Horizontal Gaze Nystagmus (HGN) is an involuntary jerking of the eye that occurs naturally as the eyes gaze to the side. Under normal circumstances, nystagmus occurs when the eyes are rotated at high peripheral angles. However, when a person is impaired by alcohol, nystagmus is exaggerated and may occur at lesser angles. An alcohol-impaired person will also often have difficulty smoothly tracking a moving object. In the HGN test, the officer observes the eyes of a suspect as the suspect follows a slowly moving object such as a pen or small flashlight, horizontally with his or her eyes. The examiner looks for three indicators of impairment in each eye: if the eye cannot follow a moving object smoothly, if jerking is distinct when the eye is at maximum deviation, and if the angle of onset of jerking is within 45 degrees of center. If, between the two eyes, four or more clues appear, the suspect likely has a BAC of 0.08 or greater. HGN may also indicate consumption of seizure medications, phencyclidine, a variety of inhalants, barbiturates, and other depressants.
It’s unfortunate that so many officers, who are trained by other officers, not physicians or other eye specialists, buy into this junk science. Yes, they can see a person’s eyes jerking, but this is not an indicator that one is highly intoxicated. It is important to note that even the National Highway Traffic Safety Administration (NHTSA) acknowledges that the HGN testing allows for the proper classification of only 77 percent of suspects. That is, the HGN test will result in many false positives and cannot be considered a reliable indicator of intoxication. Indeed, the HGN is not admissible in many state courts (although Texas allows it in most courts). Police are permitted to use the test to establish probable cause to arrest a suspect. People taking medication such as seizure and psychiatric medication may also “fail” the HGN test even though they are not intoxicated. I’ve talked to board certified ophthalmologists who can’t believe police use HGN to determine intoxication!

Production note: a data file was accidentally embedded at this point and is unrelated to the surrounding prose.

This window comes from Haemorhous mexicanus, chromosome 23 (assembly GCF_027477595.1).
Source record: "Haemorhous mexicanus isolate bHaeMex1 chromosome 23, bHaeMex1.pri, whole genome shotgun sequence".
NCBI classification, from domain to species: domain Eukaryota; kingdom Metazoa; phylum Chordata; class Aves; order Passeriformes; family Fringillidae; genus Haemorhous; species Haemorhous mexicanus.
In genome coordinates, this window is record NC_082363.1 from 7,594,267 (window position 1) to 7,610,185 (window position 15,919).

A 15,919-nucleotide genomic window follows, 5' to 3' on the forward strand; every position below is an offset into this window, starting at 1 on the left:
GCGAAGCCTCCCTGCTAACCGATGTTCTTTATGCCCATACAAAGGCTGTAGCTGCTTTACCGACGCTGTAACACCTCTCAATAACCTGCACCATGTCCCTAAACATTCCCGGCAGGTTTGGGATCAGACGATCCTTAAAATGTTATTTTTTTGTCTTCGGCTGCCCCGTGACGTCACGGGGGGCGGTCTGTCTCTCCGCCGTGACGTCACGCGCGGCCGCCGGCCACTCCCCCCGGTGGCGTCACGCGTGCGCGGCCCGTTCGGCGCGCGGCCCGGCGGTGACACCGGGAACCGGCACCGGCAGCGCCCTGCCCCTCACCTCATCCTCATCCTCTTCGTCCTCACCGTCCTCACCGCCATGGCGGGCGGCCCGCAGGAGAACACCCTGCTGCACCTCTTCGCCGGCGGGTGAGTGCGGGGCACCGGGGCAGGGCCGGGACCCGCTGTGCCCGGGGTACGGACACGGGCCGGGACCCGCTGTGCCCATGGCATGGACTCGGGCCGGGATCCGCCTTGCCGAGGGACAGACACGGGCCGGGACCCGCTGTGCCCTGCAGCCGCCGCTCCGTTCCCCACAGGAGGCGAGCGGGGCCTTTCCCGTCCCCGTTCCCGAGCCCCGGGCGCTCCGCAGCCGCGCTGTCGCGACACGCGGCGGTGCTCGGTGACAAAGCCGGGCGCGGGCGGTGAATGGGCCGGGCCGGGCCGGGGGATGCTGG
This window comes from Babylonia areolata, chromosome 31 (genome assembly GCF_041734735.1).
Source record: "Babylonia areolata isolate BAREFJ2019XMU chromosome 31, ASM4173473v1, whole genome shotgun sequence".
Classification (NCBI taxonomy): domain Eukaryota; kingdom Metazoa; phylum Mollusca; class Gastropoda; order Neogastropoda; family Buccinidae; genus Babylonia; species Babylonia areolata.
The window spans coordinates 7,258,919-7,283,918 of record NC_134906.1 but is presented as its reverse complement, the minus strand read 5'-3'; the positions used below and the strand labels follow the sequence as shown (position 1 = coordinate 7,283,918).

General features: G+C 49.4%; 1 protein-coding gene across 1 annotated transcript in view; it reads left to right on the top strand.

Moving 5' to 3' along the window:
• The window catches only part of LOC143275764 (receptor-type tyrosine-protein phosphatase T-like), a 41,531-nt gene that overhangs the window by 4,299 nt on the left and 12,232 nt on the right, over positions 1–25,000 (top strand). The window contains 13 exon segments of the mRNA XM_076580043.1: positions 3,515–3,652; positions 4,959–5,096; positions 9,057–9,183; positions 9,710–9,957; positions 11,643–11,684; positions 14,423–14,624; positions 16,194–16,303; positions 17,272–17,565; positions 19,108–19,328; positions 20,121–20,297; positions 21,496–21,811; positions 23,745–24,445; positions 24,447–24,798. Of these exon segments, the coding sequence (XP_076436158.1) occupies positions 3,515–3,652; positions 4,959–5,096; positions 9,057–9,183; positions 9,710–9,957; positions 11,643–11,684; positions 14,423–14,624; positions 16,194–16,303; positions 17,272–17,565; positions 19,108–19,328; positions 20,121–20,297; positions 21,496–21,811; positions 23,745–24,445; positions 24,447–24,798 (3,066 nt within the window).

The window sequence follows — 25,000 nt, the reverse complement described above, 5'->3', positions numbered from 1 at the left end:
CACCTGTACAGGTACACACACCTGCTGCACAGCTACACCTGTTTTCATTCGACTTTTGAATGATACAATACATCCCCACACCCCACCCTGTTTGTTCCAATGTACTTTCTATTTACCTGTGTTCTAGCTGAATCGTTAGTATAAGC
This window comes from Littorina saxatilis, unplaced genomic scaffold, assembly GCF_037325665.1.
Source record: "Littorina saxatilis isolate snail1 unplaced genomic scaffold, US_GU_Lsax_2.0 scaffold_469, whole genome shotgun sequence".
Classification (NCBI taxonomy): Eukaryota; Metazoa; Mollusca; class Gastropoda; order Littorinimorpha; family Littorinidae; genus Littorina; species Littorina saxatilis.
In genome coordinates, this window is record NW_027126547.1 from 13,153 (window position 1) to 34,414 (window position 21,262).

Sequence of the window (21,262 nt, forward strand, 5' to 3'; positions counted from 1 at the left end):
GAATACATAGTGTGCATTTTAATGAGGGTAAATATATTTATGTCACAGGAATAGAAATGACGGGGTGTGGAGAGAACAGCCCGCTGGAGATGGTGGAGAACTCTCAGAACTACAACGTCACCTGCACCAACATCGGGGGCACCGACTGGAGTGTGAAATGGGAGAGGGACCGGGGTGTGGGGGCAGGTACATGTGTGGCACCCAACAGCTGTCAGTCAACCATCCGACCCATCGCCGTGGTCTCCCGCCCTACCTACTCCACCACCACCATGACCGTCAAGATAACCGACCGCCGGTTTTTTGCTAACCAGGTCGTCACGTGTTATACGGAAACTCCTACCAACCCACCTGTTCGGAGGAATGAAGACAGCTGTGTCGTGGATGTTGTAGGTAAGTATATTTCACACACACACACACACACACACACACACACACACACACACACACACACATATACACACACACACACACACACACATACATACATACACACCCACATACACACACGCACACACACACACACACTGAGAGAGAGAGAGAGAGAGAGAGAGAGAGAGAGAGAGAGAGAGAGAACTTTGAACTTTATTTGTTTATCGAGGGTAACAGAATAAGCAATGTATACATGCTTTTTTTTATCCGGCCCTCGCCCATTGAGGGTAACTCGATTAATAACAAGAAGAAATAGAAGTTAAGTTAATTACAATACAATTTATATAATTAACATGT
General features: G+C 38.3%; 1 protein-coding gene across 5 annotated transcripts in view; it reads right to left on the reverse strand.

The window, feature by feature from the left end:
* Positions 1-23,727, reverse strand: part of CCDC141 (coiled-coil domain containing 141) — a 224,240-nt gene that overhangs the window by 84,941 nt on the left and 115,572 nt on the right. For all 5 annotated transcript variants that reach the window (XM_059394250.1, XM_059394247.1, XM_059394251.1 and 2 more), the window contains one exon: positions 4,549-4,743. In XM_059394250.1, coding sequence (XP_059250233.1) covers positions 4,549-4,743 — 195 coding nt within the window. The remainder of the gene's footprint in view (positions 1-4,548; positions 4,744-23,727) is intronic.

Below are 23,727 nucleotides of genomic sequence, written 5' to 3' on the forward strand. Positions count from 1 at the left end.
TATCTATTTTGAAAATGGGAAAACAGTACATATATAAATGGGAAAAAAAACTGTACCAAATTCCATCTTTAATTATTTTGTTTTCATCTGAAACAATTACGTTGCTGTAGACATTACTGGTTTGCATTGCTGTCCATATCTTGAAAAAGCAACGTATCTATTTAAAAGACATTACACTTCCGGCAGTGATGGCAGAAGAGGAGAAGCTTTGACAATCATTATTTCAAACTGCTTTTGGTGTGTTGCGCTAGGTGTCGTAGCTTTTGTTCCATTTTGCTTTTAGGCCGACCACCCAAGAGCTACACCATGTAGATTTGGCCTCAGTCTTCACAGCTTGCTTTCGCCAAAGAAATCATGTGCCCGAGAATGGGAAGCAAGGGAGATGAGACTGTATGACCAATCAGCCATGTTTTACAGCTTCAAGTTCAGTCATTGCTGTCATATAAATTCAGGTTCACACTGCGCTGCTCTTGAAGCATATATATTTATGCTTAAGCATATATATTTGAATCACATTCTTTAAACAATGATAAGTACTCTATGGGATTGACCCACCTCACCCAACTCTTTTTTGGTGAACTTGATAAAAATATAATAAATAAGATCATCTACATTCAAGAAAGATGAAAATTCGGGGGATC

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Texas DWI Lawyer Chris Dorbandt
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